Market index provider MSCI Inc. has announced the inclusion of 14 US-listed Chinese companies in its MSCI Emerging Markets Index and MSCI China Index.
Alibaba, Baidu, Ctrip and JD.com are among the stocks included. The index restructuring will be done in two steps, one in November and the other in May, to avoid volatility.
At present, funds worth about US$1.5 trillion track the MSCI Emerging Markets Index.
The weight of Chinese companies in the index will increase to 26 percent from 23 percent after the inclusion.
The market expects an inflow of US$70 billion, mostly from institutional investors with an active strategy, to those Chinese companies.
Since the majority in this batch are technology and internet companies, they will replace banking as the largest sector in the MSCI China Index.
This reflects the restructuring of China’s economy, from an “old economy” driven by financial, telecom and resource industries to a technology-driven “new economy”.
The A-share index rose faster than overseas-listed Chinese companies in April and May, but the latter outperformed during the deep correction in the A-share market in June and July.
The FTSE China N Share Indexes, which track US-listed Chinese companies, rose over 25 percent from Sept. 30 to Oct. 30.
In the past two months, some of these companies had some notable performances.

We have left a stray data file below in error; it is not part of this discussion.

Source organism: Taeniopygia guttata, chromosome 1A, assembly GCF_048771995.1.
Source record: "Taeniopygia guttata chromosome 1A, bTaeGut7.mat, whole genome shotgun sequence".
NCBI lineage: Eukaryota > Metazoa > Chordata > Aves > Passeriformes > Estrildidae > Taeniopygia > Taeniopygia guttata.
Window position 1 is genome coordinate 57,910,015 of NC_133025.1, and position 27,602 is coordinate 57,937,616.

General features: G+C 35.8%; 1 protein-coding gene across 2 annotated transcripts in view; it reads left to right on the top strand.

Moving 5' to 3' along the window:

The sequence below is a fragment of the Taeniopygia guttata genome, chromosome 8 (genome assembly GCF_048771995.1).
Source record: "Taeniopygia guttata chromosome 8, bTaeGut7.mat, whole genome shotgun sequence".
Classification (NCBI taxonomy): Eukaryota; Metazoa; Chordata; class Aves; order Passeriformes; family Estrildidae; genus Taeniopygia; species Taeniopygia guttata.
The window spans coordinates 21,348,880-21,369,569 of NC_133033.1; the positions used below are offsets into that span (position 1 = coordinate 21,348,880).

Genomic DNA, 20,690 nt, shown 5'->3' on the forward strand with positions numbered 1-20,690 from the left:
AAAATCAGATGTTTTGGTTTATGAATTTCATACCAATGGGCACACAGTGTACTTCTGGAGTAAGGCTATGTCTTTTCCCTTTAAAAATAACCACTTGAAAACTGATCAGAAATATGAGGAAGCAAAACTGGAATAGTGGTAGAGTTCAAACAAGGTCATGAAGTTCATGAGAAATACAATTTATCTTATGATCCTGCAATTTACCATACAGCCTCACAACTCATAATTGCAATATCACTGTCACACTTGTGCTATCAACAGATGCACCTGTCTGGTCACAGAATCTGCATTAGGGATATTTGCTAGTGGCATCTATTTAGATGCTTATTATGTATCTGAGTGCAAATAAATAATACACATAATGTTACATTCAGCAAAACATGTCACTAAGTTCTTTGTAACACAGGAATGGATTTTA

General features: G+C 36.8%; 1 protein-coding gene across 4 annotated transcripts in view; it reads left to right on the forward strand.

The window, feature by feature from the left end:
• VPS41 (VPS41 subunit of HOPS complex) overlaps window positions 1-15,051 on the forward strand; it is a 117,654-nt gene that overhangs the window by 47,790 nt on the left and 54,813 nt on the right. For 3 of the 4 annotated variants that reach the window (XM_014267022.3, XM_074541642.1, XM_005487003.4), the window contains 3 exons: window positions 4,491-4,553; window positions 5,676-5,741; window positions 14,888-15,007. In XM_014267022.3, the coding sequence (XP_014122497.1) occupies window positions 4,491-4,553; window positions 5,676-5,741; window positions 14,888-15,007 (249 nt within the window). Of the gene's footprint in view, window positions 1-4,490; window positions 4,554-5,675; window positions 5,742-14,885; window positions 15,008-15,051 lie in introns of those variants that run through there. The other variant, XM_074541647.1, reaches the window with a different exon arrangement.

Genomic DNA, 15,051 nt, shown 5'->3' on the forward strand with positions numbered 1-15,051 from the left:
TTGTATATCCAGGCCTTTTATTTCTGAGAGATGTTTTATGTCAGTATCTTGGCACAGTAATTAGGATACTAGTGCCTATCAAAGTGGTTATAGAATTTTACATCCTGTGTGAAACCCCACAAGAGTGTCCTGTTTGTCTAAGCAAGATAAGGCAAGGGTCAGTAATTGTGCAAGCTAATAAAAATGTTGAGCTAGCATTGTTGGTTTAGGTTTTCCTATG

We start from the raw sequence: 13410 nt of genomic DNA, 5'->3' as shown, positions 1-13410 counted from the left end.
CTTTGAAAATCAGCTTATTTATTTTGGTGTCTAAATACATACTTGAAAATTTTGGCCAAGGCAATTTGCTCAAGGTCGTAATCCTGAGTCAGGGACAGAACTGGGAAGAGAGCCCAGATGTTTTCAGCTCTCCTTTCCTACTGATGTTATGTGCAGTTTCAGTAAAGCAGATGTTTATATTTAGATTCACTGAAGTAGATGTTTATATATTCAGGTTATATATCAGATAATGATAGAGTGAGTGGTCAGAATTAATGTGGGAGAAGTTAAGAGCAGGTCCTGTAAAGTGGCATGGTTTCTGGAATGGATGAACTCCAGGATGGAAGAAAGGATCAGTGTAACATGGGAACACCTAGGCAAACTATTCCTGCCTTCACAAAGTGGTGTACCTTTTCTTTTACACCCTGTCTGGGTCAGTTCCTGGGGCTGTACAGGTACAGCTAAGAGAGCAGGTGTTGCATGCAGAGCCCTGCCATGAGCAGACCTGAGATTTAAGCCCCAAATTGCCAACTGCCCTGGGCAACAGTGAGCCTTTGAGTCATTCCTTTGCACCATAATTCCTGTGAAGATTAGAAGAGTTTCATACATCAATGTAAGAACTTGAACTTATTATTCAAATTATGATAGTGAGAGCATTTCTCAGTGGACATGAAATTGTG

On Oct. 16, Alibaba proposed to take over Youku Tudou, boosting the latter’s share price by 23.8 percent on that day.
On Oct. 26, Ctrip soared about 20 percent while Qunar jumped over 30 percent after the announcement that Baidu has reached a share swap deal with Ctrip, who is a big shareholder of Qunar.
On Nov. 11, Alibaba reported a 60 percent increase in sales from its Singles’ Day online shopping festival. Several other US-listed Chinese firms reported results that beat analyst estimates.
Meanwhile, the price-to-earnings multiple of overseas-listed Chinese companies is generally lower than that of Google, Amazon, Netflix, Yelp and some other US-listed technology firms.
Online-to-offline businesses in the mainland has become an indispensable part of people’s lives.
Although investors living in Hong Kong may not have a chance to experience how good those O2O services are, buying exchange-traded funds may allow them to benefit from the inclusion of Chinese internet and technology stocks in MSCI indexes.
This article appeared in the Hong Kong Economic Journal on Dec. 1.
Translation by Myssie You
– Contact us at [email protected]